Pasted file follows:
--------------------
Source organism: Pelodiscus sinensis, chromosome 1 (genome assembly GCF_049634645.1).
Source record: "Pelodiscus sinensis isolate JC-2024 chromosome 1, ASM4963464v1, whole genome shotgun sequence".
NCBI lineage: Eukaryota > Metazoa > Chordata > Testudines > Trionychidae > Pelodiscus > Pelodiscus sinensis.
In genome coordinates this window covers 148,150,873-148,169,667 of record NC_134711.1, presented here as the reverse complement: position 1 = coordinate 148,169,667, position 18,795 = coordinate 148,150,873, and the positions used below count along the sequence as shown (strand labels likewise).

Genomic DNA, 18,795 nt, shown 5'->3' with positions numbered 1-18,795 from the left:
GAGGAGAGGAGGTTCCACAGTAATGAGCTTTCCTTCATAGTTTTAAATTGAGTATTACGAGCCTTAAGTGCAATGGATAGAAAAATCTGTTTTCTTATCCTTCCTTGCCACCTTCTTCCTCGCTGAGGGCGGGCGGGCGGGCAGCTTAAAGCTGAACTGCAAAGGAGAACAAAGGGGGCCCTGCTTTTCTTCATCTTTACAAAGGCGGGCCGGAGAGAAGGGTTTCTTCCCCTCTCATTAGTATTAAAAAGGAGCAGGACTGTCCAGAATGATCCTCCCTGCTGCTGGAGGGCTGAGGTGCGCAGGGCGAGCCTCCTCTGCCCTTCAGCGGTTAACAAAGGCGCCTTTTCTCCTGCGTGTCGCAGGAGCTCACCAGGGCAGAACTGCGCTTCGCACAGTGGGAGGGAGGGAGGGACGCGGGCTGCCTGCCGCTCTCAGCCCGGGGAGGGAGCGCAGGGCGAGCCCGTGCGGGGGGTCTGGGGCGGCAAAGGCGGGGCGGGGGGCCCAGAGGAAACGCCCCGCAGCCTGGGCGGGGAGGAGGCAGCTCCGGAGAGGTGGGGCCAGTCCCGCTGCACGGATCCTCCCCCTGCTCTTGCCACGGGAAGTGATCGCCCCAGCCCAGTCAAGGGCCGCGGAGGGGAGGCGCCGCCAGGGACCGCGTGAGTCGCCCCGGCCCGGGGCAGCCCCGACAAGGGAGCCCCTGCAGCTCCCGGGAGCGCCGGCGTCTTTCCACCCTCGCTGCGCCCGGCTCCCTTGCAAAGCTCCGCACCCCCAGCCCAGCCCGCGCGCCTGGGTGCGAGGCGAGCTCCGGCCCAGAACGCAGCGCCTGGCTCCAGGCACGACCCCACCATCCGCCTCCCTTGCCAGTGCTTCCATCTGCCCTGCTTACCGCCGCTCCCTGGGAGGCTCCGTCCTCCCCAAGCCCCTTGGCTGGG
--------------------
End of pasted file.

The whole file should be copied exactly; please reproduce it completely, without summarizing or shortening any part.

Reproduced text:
Source organism: Pelodiscus sinensis, chromosome 1 (genome assembly GCF_049634645.1).
Source record: "Pelodiscus sinensis isolate JC-2024 chromosome 1, ASM4963464v1, whole genome shotgun sequence".
NCBI lineage: Eukaryota > Metazoa > Chordata > Testudines > Trionychidae > Pelodiscus > Pelodiscus sinensis.
In genome coordinates this window covers 148,150,873-148,169,667 of record NC_134711.1, presented here as the reverse complement: position 1 = coordinate 148,169,667, position 18,795 = coordinate 148,150,873, and the positions used below count along the sequence as shown (strand labels likewise).

Genomic DNA, 18,795 nt, shown 5'->3' with positions numbered 1-18,795 from the left:
GAGGAGAGGAGGTTCCACAGTAATGAGCTTTCCTTCATAGTTTTAAATTGAGTATTACGAGCCTTAAGTGCAATGGATAGAAAAATCTGTTTTCTTATCCTTCCTTGCCACCTTCTTCCTCGCTGAGGGCGGGCGGGCGGGCAGCTTAAAGCTGAACTGCAAAGGAGAACAAAGGGGGCCCTGCTTTTCTTCATCTTTACAAAGGCGGGCCGGAGAGAAGGGTTTCTTCCCCTCTCATTAGTATTAAAAAGGAGCAGGACTGTCCAGAATGATCCTCCCTGCTGCTGGAGGGCTGAGGTGCGCAGGGCGAGCCTCCTCTGCCCTTCAGCGGTTAACAAAGGCGCCTTTTCTCCTGCGTGTCGCAGGAGCTCACCAGGGCAGAACTGCGCTTCGCACAGTGGGAGGGAGGGAGGGACGCGGGCTGCCTGCCGCTCTCAGCCCGGGGAGGGAGCGCAGGGCGAGCCCGTGCGGGGGGTCTGGGGCGGCAAAGGCGGGGCGGGGGGCCCAGAGGAAACGCCCCGCAGCCTGGGCGGGGAGGAGGCAGCTCCGGAGAGGTGGGGCCAGTCCCGCTGCACGGATCCTCCCCCTGCTCTTGCCACGGGAAGTGATCGCCCCAGCCCAGTCAAGGGCCGCGGAGGGGAGGCGCCGCCAGGGACCGCGTGAGTCGCCCCGGCCCGGGGCAGCCCCGACAAGGGAGCCCCTGCAGCTCCCGGGAGCGCCGGCGTCTTTCCACCCTCGCTGCGCCCGGCTCCCTTGCAAAGCTCCGCACCCCCAGCCCAGCCCGCGCGCCTGGGTGCGAGGCGAGCTCCGGCCCAGAACGCAGCGCCTGGCTCCAGGCACGACCCCACCATCCGCCTCCCTTGCCAGTGCTTCCATCTGCCCTGCTTACCGCCGCTCCCTGGGAGGCTCCGTCCTCCCCAAGCCCCTTGGCTGGG